People caring for older family members should be given a monthly income regardless of whether they are working, said the Association of Women for Action and Research (Aware) on Monday.
The sum could be based on a 2018 study, which found that an elderly single person living alone needs $1,379 a month for basic needs, while a couple need $2,351, it said.
Such a move would recognise the financial costs associated with caregiving - mostly unpaid labour and performed mainly by female family members - said Aware in a Budget wish list it sent to government feedback unit Reach last Friday.
Aware also urged the Government to fund a pilot programme for such an income scheme, which it referred to as universal basic income (UBI). The scheme, it said, has the potential to offer basic levels of protection to vulnerable groups, including women and the poor.
It suggested that the amount could be based on the Minimum Income Standards study, done in 2018 by researchers from the National University of Singapore, Nanyang Technological University and Duke-NUS Medical School.
The study gave three possible income figures for different household sizes. Singles aged 65 and older need a monthly sum of $1,379 and those aged 55 to 64 need $1,721. Couples aged 65 and older would need $2,351 a month.
"These figures offer a starting point to decide UBI levels," Aware said. "Similar studies should be conducted across different population groups to understand their needs."
But as it does not see UBI coming into effect in the near future, Aware reiterated its call for more immediate support by giving caregivers grants with a cash component and a Central Provident Fund (CPF) component. It had previously called for such grants in a research report based on interviews with 22 family caregivers and 22 care-sector stakeholders last year.
"The grant amount can vary by the level of care that their care recipients need," Aware said. "For the CPF component of the grant, the Government could consider matching employer CPF contribution rates or implementing a matched savings scheme. The amount matched could be capped when the Basic Retirement Sum is reached."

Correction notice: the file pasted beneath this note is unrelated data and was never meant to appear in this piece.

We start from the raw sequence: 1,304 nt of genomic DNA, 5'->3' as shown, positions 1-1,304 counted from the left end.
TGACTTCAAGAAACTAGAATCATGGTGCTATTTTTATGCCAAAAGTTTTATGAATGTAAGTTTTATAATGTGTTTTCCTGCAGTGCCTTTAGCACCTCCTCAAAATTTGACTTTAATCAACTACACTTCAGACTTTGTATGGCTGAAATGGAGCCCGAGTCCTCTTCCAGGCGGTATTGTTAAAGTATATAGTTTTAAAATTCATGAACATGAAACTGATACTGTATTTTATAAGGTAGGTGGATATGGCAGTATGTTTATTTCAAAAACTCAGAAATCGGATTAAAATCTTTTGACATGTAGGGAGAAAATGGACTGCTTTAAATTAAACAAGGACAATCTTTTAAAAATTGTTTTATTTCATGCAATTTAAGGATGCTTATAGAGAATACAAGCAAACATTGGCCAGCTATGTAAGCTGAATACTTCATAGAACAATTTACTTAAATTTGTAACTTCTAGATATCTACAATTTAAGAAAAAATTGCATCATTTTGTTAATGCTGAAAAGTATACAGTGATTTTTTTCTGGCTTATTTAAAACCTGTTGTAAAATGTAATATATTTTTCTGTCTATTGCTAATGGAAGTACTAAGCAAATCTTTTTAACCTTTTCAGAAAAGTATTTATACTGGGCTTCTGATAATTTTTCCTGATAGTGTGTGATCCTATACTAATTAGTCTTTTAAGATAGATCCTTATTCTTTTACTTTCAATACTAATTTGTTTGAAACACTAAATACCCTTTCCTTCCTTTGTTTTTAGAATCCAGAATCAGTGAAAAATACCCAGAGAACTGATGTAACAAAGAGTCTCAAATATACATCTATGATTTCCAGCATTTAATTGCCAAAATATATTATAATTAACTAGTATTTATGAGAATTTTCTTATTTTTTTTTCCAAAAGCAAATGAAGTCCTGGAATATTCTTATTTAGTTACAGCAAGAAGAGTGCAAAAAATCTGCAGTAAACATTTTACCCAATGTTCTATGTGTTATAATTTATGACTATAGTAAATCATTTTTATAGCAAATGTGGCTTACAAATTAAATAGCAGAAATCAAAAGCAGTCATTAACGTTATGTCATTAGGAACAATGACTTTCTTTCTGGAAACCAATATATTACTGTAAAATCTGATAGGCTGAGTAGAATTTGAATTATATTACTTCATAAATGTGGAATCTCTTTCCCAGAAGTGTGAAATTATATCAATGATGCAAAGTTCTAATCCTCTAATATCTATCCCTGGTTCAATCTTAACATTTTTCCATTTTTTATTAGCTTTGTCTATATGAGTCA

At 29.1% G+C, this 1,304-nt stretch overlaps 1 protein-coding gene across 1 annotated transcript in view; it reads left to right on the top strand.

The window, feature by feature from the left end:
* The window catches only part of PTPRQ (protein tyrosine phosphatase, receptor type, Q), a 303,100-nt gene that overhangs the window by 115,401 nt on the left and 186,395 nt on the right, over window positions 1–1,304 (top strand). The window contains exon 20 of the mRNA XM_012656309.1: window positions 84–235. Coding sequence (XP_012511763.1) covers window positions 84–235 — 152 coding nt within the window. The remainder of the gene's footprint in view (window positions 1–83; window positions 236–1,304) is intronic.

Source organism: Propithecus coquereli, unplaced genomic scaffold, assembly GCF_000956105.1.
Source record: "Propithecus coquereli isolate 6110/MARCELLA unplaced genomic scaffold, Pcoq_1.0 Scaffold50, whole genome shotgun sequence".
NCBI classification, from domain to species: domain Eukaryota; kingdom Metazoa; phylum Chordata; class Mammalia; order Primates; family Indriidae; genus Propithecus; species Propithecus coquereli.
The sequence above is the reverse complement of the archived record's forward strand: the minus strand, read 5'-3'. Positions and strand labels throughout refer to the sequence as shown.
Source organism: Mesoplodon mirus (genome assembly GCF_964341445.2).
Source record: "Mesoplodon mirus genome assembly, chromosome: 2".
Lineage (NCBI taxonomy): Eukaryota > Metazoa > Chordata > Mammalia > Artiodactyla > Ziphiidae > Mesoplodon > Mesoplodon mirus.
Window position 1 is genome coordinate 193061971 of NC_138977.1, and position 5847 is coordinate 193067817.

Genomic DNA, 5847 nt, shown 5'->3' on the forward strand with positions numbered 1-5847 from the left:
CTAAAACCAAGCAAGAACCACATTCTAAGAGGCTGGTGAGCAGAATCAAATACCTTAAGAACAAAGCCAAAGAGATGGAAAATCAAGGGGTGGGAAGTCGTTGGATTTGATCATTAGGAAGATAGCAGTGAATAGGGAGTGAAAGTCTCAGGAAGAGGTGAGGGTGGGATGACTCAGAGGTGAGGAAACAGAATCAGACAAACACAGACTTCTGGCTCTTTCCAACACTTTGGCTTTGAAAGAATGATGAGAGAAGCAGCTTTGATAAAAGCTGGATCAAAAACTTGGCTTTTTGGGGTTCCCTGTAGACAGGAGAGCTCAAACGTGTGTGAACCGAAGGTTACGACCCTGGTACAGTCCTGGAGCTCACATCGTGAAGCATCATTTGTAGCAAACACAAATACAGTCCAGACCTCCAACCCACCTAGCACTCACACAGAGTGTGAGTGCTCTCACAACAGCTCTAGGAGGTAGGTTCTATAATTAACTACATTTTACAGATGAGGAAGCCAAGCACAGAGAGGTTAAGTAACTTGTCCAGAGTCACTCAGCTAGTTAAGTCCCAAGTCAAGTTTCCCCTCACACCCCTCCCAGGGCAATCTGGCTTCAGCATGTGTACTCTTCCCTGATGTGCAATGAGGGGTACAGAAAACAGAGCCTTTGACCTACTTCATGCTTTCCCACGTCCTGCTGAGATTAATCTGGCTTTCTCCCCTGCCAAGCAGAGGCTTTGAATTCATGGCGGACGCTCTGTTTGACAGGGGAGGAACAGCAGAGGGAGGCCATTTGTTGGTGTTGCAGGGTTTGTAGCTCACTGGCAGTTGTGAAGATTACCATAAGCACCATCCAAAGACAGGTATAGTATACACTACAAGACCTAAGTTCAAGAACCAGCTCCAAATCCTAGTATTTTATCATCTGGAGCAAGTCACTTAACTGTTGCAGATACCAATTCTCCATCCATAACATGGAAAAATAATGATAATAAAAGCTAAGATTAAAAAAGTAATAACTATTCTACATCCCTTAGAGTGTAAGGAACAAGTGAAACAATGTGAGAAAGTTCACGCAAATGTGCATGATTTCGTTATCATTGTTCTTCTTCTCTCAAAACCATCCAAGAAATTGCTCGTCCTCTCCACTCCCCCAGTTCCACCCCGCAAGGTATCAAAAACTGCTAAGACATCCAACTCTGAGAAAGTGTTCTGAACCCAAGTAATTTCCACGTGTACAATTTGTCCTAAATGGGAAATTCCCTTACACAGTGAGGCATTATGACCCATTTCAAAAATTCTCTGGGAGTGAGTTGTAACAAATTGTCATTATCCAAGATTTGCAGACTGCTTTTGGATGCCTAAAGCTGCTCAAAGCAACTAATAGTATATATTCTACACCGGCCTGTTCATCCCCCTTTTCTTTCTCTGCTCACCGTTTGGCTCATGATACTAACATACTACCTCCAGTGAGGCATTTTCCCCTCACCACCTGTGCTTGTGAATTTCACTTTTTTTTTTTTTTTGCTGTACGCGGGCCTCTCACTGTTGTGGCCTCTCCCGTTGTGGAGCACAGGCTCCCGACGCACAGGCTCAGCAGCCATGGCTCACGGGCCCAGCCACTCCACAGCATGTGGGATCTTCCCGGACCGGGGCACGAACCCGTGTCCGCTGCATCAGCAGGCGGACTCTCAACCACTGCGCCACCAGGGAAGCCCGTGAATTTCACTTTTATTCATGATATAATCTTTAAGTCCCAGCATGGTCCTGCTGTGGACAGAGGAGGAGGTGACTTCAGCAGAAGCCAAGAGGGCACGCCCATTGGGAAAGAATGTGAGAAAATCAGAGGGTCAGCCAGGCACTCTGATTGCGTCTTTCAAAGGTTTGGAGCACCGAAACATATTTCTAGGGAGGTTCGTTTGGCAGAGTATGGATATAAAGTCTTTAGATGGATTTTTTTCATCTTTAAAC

Aware's other recommendations include making healthcare benefits universal for all older people instead of having cohort-specific support packages, such as the Pioneer Generation and Merdeka Generation packages.
It noted that many caregivers view the Pioneer Generation Package benefits as "tremendously helpful in defraying healthcare costs" but were worried about their own future healthcare needs as there is no guarantee future generations will benefit from similar subsidies.
"This anxiety is particularly pronounced for those who are unable to earn an income while they are providing care, and those who are single with no children. Healthcare benefits should be made universal to all future cohorts of older persons," Aware said.
It also recommended shorter work hours, making it a legal right to ask for flexible work arrangements and introducing mandatory paid eldercare leave.
It was "encouraged" by official figures that show 20.3 per cent of companies in Singapore offer paid family care leave, as opposed to just 5.9 per cent in 2008. But this is still low, considering there is significant demand for eldercare leave, which will go up as Singapore's population ages, it added.
Aware said its "policy wish list" was a collaborative effort with 50 people, including caregivers, parents, academics, retirees, social service workers and business owners.